The Declaration, issued today, was the culmination of a two-day crisis conference held this week at the University Hotel in UP Diliman and organized by Greenpeace and NGOs for Fisheries Reform (NFR). The conference, which discussed the declining state of the Philippine waters and solutions that will best address the problem, brought together representatives of fisherfolk, local government units, government agencies, marine scientists, academicians, and NGOs working on marine conservation and fisheries, to reassess issues plaguing the seas and affecting various sectors of society on a national scale.
“The crisis of the Philippine seas will soon reach the tipping point where our fish stocks and marine ecosystems—coral reefs, seagrass beds, mangrove forests—will not be able to fully recover,” said Dr. Radzma Sahaili, a marine scientist from Mindanao State University. “This crisis is hardly new, but unfortunately it remains inadequately addressed. Part of the problem is it is a hidden environmental devastation. On the surface the sea looks as it has always done. But underneath corals are dying and fish populations are dwindling. They can—and will—disappear if we continue as we do now.”
“The Declaration of Crisis in the Philippine Seas is important: it is an indicator that we are no longer in a state of denial, that we acknowledge the devastation happening beneath the waves,” said Dennis Calvan, the Executive Director of the NGOs for Fisheries Reform. “The most to suffer from this crisis are coastal communities and municipal fisherfolk who are already among the poorest people in the country. But, ultimately, we will all suffer the consequences.”
The Philippines has one of the most diverse aquatic ecosystems in the planet, but these are also the most threatened. Only 5% of the country’s coral reefs remain in good condition. Of the remaining 450,000 hectares of mangroves reported in 1914, only around 100,00 hectares remain. Last February, the Bureau of Fisheries and Aquatic Resources (BFAR) said that ten out of 13 surveyed fishing grounds are either severely fished or overexploited. According to the National Statistical Coordination Board, the maximum sustainable yield for fishing was already reached in back in 1986.
As an archipelagic nation with the third longest coastline in the world, the Philippines’ territorial sea is more than twice as big as its land mass. Almost the entire population, whether directly or indirectly, depends on the health of its coastal waters. Unhealthy marine ecosystems spell disaster for a country dependent on the sea for food and livelihood.
“Our seas are bigger—and richer—than any ecosystem we have on land. And yet the policies to protect them are fragmented and uncoordinated,” said Vince Cinches, Oceans Campaigner for Greenpeace Southeast Asia. “We are where we are now because of resource management decisions designed to satisfy short-term economic or political objectives rather to conserve fish populations for the benefit of future generations. We need to change the way we look at and take care of our seas. The sea is a limited resource so policies must be geared fully toward protection and not exploitation.”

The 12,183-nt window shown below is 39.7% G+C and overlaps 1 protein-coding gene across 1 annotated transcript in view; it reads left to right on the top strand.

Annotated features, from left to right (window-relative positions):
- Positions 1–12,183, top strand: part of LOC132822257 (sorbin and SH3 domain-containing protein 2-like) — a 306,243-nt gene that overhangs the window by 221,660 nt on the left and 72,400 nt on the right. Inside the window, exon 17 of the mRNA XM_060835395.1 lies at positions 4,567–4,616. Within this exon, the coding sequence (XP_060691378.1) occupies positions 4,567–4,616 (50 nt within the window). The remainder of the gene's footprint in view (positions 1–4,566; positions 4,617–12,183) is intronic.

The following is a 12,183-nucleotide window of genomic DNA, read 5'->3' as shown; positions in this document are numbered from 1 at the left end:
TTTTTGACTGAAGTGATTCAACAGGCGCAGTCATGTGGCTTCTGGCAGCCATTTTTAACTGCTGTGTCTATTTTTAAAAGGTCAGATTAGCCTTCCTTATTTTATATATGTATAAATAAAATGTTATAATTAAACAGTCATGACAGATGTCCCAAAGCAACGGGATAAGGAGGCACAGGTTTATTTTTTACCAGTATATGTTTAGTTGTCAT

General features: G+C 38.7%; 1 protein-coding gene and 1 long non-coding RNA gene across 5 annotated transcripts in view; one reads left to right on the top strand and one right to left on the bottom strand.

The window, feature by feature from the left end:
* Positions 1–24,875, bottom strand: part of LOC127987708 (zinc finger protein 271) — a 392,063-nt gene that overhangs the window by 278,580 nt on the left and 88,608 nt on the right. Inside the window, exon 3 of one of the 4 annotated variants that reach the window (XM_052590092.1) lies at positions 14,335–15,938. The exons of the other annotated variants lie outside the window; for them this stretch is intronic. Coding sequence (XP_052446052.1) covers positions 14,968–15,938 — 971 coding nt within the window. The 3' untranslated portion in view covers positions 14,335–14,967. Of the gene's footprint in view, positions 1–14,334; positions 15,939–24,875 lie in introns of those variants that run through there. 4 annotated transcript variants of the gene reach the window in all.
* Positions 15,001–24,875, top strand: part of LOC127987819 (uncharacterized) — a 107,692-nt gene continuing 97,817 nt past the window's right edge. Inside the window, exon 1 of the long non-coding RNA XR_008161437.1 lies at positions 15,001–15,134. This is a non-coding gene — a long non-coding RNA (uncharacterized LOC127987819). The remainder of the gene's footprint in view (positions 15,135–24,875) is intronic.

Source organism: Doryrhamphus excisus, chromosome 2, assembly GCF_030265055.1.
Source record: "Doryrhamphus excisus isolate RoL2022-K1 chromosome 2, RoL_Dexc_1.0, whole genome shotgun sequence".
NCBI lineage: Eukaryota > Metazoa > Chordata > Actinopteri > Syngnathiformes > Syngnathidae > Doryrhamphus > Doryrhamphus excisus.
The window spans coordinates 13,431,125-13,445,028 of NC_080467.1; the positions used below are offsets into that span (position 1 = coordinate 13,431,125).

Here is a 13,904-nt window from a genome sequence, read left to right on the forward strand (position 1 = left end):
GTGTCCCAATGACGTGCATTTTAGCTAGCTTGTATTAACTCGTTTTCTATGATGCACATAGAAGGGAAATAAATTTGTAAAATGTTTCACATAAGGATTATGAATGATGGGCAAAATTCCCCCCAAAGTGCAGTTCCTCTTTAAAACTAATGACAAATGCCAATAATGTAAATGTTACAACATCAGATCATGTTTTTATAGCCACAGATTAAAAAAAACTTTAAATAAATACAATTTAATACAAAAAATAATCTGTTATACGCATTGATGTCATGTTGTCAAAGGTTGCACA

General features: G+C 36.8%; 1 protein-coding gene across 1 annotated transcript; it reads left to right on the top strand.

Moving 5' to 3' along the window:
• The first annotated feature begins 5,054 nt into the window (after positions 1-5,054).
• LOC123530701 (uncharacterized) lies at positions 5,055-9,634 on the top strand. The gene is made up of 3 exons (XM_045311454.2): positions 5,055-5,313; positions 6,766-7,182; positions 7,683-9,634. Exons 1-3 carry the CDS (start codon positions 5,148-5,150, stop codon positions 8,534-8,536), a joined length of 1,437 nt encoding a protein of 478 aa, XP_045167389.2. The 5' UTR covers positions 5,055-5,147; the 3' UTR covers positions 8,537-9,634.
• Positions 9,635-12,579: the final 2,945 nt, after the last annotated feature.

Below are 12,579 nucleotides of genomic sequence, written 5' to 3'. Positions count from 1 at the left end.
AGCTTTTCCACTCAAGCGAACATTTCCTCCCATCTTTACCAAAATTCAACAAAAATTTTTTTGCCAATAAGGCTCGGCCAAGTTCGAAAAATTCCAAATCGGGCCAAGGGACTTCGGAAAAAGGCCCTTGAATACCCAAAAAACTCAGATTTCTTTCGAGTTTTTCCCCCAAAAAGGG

“The Philippine seas will continue to plunge headlong into a deep crisis as long as we continue assaulting our waters with pollution and emptying our rich fishing grounds as if there’s no tomorrow. Future generations will be the ones to pay the high price for the devastation of our waters. There may still be time to reverse the damage we have caused to our oceans, but it requires action be taken now,” he added.
Greenpeace is sounding the alarm on the crisis currently facing Philippine seas, and is working to promote the conservation, protection and sustained management of the country's marine resources. Globally, Greenpeace is calling for the creation of a network of marine reserves and an end to overfishing as solutions to restoring the health of the world’s oceans.
The environment group is additionally calling on Filipinos to become Ocean Defenders-- a group of Filipinos who show great concern for the sea, and who will raise the awareness on oceans issues such as overfishing, habitat destruction and other threats such as climate change and ocean pollution in the country. They will be mobilized to document, investigate, expose threats to our oceans, and to take action with the mandate to defend our oceans. Visit www.defendouroceans.org for more details.
For more information:
Vince Cinches, Oceans Campaigner, +63917- 5363754,
Therese Salvador, Media Campaigner +63917-8228734,